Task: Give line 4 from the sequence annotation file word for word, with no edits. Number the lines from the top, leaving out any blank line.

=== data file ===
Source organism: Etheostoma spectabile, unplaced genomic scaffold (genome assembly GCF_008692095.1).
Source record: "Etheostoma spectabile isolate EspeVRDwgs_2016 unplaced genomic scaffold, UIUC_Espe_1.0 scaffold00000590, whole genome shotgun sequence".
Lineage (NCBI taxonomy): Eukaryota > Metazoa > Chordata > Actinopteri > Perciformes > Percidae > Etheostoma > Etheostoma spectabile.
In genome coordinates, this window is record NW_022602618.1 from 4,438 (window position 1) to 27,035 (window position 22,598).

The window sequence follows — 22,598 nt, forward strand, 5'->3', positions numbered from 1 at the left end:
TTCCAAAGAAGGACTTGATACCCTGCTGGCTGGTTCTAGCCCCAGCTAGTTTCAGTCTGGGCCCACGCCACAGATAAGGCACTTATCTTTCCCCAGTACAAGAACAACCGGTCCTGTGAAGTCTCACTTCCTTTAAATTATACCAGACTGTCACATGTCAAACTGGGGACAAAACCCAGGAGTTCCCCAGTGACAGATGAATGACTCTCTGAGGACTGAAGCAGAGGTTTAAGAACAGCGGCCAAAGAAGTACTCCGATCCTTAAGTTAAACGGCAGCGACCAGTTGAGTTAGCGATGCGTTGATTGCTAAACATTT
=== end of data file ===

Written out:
In genome coordinates, this window is record NW_022602618.1 from 4,438 (window position 1) to 27,035 (window position 22,598).